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Introverts are quiet thinkers; they don’t like to be put on the spot, and need breathing room to consider issues.

If you're an extrovert managing an introvert you could be losing out on his or her full contribution because of confusion or misunderstanding about their personality.

Or, if you're an introvert struggling in an organizational milieu that favours extroverts, you could also be losing the chance to make the contribution you intend.

Lisa Petrilli is an introvert, author of an e-book called The Introvert's Guide to Success in Business and Leadership , and someone who has learned how to turn her introversion into an asset as a senior executive at a major health care company and in the fast-paced world of consulting.

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She believes there are key facts extroverts need to know about introverts in business, which she shared online and in an interview:

Introverts get their drive from within

Introverts get their energy from solitude rather than from a crowd. This means introverts often need to recharge at midday or after meetings, because they are depleted. During an all-day team meeting, introverts won't want to have lunch with everyone to replay what happened and stay connected. "It's not that we're not loyal team members or that we think that we're better than you. It's so we can recharge and when we come back to the world of meetings we can bring our best self," she said in an interview.

Introverts think on their own

Introverts don't think by batting around ideas. They go inside, pondering. If you ask them a question, they may go quiet, and ruminate for an uncomfortably long period of time. Give them that breathing room – and don't take the silence as a judgment on your idea. Better yet, don't put them on the spot. Talk to them before team meetings, for example, one-on-one, and share your idea so they have time to think it through before being asked their opinion in front of others. "Introverts are very much at home in the world of ideas. We are adept at assimilating ideas," she said. Just give them the chance.

When introverts share, listen up

When introverts share their ideas, it's important to listen: After all that thought, they usually have a lot invested in what they say. "Understand that it's not something off the cuff. It's well thought through," she said.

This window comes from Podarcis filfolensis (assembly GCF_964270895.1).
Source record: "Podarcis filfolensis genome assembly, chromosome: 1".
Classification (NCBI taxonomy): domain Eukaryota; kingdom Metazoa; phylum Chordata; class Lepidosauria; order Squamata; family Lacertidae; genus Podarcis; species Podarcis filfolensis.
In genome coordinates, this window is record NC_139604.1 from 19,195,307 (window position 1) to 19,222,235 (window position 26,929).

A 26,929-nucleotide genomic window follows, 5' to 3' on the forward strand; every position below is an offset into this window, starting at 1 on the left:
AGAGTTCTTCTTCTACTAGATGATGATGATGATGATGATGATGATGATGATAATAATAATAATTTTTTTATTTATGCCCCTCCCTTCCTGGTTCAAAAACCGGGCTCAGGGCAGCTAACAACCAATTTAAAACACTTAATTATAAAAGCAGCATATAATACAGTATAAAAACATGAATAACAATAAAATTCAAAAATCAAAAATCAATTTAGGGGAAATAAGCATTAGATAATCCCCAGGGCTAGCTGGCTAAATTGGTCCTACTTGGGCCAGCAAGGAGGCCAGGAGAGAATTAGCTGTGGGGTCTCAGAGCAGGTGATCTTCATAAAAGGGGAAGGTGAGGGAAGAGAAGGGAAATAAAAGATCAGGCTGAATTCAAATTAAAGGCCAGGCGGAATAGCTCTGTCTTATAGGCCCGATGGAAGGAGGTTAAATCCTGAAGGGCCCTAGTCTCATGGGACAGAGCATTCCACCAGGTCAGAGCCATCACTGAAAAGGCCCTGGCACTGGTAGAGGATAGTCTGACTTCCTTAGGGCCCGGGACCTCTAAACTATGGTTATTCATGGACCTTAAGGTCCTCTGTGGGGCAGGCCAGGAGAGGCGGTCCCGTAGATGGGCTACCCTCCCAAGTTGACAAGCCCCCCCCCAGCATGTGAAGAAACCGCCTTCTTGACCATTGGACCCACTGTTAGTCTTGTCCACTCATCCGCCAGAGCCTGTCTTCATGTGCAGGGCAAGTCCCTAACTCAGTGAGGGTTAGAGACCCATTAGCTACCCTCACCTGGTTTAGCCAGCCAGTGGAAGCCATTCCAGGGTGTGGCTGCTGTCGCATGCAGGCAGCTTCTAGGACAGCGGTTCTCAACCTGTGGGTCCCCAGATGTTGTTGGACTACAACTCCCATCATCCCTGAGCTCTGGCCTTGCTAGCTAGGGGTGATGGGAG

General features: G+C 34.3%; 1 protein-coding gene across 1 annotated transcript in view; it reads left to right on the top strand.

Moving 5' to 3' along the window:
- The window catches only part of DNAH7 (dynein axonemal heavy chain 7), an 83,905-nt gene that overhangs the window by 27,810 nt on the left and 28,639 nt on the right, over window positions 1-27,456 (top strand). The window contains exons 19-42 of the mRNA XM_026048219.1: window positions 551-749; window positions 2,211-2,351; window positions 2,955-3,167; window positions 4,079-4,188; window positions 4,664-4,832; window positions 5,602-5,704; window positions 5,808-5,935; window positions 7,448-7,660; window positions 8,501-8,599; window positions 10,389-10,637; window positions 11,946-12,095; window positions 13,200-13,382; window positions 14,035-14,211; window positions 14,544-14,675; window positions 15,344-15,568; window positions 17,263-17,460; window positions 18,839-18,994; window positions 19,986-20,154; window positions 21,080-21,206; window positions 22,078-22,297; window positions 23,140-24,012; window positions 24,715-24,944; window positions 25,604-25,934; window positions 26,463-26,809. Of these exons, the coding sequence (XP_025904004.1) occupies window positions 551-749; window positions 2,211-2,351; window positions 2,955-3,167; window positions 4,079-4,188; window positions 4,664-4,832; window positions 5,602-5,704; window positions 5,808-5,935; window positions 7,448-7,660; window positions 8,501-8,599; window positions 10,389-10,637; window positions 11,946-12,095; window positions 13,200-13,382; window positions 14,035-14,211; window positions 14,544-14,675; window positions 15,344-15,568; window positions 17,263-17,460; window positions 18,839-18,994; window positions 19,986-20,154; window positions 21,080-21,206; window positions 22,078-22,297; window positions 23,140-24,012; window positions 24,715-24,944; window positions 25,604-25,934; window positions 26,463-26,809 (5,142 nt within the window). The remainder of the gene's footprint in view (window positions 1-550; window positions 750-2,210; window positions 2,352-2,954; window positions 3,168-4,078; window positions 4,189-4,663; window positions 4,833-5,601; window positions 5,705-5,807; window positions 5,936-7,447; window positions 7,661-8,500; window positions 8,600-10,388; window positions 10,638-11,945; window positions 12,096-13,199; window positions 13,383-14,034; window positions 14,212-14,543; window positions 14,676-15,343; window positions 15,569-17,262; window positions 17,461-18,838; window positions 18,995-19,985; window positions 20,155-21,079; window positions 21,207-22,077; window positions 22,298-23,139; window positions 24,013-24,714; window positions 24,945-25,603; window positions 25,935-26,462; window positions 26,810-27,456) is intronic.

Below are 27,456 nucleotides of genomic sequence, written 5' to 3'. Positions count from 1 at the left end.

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Introverts don't like to be put on the spot

Don't begin a team meeting by asking an introvert to give his or her thoughts on the matter you just threw out for discussion. That puts them on the spot: You are asking for an immediate answer, and they are quiet deliberators. Meet one-on-one beforehand, indicate what the concern is and that you would like them to think it through before the meeting. This not only helps them but it also helps you, since their answer will be far better than when elicited immediately.

One-on-one meetings work best for introverts

If you want to tap into an introvert's best thoughts, meet one-on-one. And try to meet regularly in that fashion, because that is more their comfort zone than being in a big meeting. Help them to meet with others similarly. Ms. Petrilli notes that introverts avoid networking, and you can help them to succeed in their careers by arranging one-on-one meetings with senior leaders to help them gain visibility.

Introverts like leeway on written submissions

Introverts usually find it comfortable to express their thoughts in writing. So give them that opportunity wherever possible.

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Ms. Petrilli stresses that both introverts and extroverts should not see introverts as inferior – just different. "Introverts can perceive the fact they are less comfortable with other people as something wrong. But it's not – it's just our batteries drain in those situations and we need time to recharge," she said.

Not all the responsibility of helping an introvert do their best work falls on the shoulders of extroverted managers. In another blog posting , she urges introverts to make the following pledges:

I will schedule my time to recharge, particularly on days with large meetings or spent with people who drain my energy. (Before conferences, she said, introverts should schedule meetings one-on-one to make better use of their time, rather than try to take part in mass networking.)

I will be open with my colleagues and bosses about my introversion, and let them know that I need to close my door periodically or take lunch alone to recharge.

I will ask for one-on-one meetings with my boss and relevant colleagues before important and large meetings so I am aware of issues that might come up.

I will ask for what I want, even if that means going outside my comfort zone. (When in the corporate world, Ms. Petrilli said, she always asked for the next position she wanted, saying bosses appreciated knowing where she wanted to go. "Make sure people know what you are contributing and what you want and they will help you.")

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Once this year I will get out of my comfort zone in a really big way. (This month, Ms. Petrilli will take part in a dancing competition involving nine types of dances with partners and a solo – in front of a large audience. "It will be draining and there will be nowhere else to go comfortably," she said. And that's good – occasionally.)

Extroverts, meet your introverts and understand them. Introverts, meet yourself, and face the challenges of the world.

Special to The Globe and Mail

Harvey Schachter is a Battersea, Ont.-based writer specializing in management issues. He writes Monday Morning Manager and management book reviews for the print edition of Report on Business and an online work-life column Balance. E-mail Harvey Schachter

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